This article has been updated from its original publication date. Rev (04/01)

As the new coronavirus (COVID-19) continues to spread, many employees are wondering whether there is coverage under their medical plan and whether they can take a leave of absence. The following provides some high-level information intended to address these inquiries. This information is up to date as of March 31, 2020, is general in nature, and subject to change.

Health Coverage

According to the CDC, individuals who feel sick with fever, cough, or difficulty breathing, and have been in close contact with a person known to have COVID-19, or live in or have recently traveled from an area with ongoing spread of COVID-19 should call their healthcare professional. The healthcare professional will work with the state’s public health department and CDC to determine if the individual needs to be tested for COVID-19. Keep in mind that tests associated with COVID-19 have not been readily available to date.

Is the Test Covered?

  1. General Coverage. Under the Families First Coronavirus Response Act (the "FFCRA") testing for COVID-19 must be covered. This applies to all group health plans (e.g., skinny plans (preventive care only), reference-based pricing arrangements, and even grandfathered plans.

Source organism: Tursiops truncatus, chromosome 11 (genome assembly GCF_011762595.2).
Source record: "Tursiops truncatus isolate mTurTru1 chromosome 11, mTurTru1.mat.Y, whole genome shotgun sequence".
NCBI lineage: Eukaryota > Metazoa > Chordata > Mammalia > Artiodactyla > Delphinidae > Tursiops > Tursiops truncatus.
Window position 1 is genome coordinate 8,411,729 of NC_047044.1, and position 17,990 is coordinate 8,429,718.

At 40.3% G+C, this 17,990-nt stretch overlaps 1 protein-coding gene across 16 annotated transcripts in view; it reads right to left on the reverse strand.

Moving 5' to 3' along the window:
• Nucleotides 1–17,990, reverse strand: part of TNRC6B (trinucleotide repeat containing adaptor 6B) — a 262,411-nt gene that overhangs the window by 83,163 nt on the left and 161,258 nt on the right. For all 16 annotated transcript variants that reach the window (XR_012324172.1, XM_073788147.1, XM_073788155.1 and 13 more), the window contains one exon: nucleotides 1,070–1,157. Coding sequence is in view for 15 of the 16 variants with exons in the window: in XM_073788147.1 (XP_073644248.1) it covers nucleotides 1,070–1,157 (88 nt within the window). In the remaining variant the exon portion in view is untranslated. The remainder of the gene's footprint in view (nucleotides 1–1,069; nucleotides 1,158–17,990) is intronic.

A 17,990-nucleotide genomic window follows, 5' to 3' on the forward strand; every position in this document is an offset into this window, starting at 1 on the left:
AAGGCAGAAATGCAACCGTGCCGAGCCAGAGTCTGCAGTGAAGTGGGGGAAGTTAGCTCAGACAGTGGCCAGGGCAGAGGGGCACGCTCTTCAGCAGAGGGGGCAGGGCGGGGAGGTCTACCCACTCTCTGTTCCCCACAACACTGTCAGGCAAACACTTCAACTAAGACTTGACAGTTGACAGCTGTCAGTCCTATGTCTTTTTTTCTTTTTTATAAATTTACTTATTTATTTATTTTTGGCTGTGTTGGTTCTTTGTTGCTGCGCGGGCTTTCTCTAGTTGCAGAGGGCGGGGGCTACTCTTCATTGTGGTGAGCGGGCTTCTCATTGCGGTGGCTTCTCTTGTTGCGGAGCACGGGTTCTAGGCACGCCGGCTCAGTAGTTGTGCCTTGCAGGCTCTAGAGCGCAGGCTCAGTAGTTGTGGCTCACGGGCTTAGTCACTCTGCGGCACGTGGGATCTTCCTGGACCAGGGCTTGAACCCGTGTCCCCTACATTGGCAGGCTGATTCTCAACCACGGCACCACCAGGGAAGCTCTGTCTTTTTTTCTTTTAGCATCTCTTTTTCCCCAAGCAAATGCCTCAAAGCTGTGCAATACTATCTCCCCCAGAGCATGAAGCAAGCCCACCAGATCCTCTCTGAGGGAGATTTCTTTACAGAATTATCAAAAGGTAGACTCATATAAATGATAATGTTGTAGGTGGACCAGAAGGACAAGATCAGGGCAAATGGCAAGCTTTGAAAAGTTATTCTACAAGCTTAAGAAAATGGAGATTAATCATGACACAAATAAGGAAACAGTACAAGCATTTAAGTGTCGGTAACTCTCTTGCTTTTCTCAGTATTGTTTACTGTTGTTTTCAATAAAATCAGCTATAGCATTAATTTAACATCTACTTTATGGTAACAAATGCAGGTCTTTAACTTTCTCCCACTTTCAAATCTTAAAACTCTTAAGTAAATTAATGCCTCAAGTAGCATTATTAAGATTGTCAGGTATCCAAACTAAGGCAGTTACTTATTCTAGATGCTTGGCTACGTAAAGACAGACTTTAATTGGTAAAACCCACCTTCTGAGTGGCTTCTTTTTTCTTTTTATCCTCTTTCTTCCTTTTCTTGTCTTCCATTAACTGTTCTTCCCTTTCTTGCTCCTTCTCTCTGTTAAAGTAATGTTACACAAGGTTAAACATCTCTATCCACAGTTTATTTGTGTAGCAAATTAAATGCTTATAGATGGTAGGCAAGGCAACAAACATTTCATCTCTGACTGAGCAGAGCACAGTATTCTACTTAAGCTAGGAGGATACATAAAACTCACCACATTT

Coverage for conditions related to COVID-19 may be subject to deductibles, coinsurance, etc.

    The plan document terms should be consulted.

  2. State Law. Some states, including Alaska, California, New York, Oregon, and Washington, have gone further than the FFCRA. It is likely that other states have adopted (or will adopt) similar rules after this article was set for publication. This includes Colorado, Florida, Georgia, Hawaii, Maryland, Pennsylvania, and Utah.

    These rules generally apply to fully insured health plans, including small and large group plans.

    Self-funded group health plans subject to ERISA are not required to comply with state mandates. Employers with self-funded group health plans should work with their benefits consultants and third-party administrators to determine whether to adopt plan changes to align with the state action. In some situations, the carrier (or TPA) is asking employers with self-funded health plans to "opt-in to" (or to "opt-out of") of the enhanced benefit options.

  3. HSA-compatible QHDHPs. A qualified high deductible health plan ("QHDHP"), in part, is a health plan with a minimum deductible ($1,400 for self-only coverage and $2,800 for coverage other than self-only for 2020). An individual with a QHDHP and no other disqualifying coverage may be eligible to establish and contribute to a health savings account ("HSA").

    Generally, a QHDHP may not provide benefits for any year until the individual meets the deductible for that year. However, there is a safe harbor that permits coverage for preventive care prior to meeting the deductible. The definition of preventive care is limited and includes:

    • ACA mandated preventive items and services;